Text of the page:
Manchin has long voiced skepticism about invoking an aggressive carbon pricing policy. He famously shot a copy of the Waxman-Markey carbon cap-and-trade legislation as part of an campaign ad.

But the coal-state lawmaker has started to evolve on targeted energy innovation investments as one way the federal government can intervene to help address emissions.

He, along with Sen. Lisa Murkowski (R-Alaska), helped attach some $35.2 billion in clean research and development energy spending authorizations as part of the pandemic relief and appropriations omnibus package last year.

Infrastructure visions

Manchin says he remains a committed supporter of an infrastructure package, going so far as to suggest Biden should have started with a bipartisan attempt in that policy arena. Even still, Manchin cautioned against proceeding without finding a way to pay for it.

"First of all, what’s the public willing to pay for a large infrastructure bill?" Manchin asked. "People talk about conventional roads and bridges, and they think, well, it’s going to be highway taxes or gasoline taxes. That’s not going to do it."

Manchin floated the use of a value-added tax imposed on the entire public as a way to sponsor some $5 trillion to $6 trillion in infrastructure spending.

A 0.5% or 0.75% VAT has been part of congressional tax debates for years. Some economists argue it’s a regressive tax structure, with the poorest being hardest hit.

"That’s how you pay for it, because there’s not a person living in America who doesn’t use infrastructure," Manchin said yesterday.

An infrastructure package could even include a climate title, Manchin said. "If you want climate, climate could be right in there," he said.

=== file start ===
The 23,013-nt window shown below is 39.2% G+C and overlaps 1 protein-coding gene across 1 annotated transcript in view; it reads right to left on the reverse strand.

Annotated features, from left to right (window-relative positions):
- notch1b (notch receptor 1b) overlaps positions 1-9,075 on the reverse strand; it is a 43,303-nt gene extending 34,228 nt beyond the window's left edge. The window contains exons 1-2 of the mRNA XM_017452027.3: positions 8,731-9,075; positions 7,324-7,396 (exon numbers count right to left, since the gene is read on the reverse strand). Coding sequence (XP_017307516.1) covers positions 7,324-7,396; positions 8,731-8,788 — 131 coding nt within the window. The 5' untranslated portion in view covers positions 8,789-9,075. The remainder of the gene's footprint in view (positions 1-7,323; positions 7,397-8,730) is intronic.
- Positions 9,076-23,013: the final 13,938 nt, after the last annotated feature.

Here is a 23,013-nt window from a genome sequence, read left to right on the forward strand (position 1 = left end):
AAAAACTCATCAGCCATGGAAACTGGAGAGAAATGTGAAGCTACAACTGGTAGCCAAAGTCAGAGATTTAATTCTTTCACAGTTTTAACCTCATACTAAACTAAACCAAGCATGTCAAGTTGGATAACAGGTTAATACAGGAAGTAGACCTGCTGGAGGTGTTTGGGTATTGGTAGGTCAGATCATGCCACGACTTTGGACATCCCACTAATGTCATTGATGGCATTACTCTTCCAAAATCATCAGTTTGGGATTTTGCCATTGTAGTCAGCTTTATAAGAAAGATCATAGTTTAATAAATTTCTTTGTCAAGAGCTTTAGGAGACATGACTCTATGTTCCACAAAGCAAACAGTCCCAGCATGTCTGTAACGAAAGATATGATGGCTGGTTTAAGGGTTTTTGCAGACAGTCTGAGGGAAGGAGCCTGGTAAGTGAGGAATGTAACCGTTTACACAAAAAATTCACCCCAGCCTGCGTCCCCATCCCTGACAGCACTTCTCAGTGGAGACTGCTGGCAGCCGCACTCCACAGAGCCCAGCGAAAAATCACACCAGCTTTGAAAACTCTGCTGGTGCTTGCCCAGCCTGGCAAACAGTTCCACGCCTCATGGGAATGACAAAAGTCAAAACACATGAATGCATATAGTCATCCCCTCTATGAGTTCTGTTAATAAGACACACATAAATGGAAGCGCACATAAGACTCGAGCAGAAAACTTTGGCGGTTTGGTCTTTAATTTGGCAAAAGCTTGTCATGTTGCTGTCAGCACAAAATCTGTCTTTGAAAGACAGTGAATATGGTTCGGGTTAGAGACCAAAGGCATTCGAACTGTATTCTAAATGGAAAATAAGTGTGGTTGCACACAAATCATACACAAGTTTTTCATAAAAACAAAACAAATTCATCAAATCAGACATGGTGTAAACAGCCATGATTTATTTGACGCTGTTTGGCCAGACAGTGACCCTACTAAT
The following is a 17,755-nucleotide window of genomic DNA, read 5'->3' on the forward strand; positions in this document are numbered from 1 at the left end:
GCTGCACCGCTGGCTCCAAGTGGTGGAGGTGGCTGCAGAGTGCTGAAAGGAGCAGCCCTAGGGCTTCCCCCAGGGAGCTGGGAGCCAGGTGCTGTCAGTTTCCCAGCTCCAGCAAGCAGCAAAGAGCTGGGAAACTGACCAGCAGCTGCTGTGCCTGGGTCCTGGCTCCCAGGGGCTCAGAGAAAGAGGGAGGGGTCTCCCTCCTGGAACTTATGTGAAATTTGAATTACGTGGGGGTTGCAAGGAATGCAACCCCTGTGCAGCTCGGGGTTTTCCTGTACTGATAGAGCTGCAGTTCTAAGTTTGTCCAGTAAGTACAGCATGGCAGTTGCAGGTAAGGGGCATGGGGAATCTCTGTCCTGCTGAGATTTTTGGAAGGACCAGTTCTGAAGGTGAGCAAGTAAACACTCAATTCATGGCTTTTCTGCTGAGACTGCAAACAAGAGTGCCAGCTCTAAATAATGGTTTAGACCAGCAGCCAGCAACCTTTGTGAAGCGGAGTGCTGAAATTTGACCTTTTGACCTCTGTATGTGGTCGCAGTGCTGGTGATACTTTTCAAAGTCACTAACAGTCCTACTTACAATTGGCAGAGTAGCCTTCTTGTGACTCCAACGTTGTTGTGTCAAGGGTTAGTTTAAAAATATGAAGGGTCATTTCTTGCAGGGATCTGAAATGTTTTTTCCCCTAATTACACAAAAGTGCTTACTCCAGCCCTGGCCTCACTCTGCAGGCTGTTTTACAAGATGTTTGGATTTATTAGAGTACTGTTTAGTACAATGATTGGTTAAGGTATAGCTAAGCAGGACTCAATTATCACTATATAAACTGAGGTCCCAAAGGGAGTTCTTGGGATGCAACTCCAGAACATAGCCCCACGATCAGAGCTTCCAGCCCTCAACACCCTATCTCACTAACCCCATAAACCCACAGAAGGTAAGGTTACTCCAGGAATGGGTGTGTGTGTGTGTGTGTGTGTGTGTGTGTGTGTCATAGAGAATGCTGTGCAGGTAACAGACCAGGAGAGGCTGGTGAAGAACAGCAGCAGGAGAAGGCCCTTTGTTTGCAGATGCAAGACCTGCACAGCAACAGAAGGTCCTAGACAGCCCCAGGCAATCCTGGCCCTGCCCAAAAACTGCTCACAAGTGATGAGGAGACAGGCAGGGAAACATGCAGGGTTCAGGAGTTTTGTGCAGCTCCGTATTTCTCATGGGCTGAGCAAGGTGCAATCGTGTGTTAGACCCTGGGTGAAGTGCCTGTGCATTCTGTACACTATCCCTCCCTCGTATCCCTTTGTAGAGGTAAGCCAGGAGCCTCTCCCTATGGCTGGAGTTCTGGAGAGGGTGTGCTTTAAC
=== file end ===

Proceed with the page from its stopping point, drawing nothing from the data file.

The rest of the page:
"That could be part of the infrastructure, absolutely, because you know what? We all benefit from it. But you have to be realistic; how many votes do you think they would get?"

Climate infrastructure, like transmission line build-outs, has long been on the wish list for Democrats and climate advocates. Delays in permitting have created renewable energy bottlenecks that could prevent the penetration of clean energy into the grid.

Some advocates have called for greater use of the federal government’s preemption abilities to get transmission pathways permitted and constructed.

Manchin said one way to help deploy energy infrastructure is to introduce more buy-in for communities affected by transmission lines or pipelines.

"If the utility companies or the pipeline companies and everybody else would share some of the revenue that passes through that line, and share it with everyone else — the states and the counties that it goes through — you’d cure that problem like that," Manchin said.

"No one wants to share. They say, ‘You have to have it, so let us do it’ or ‘We need eminent domain; oh yeah, let’s go ahead and do it because it’s for the public good,’" he added.

"If it’s for the public good, then share a little of your revenue with them, and I guarantee you, it will save you a lot on the back end."

This story also appears in E&E Daily.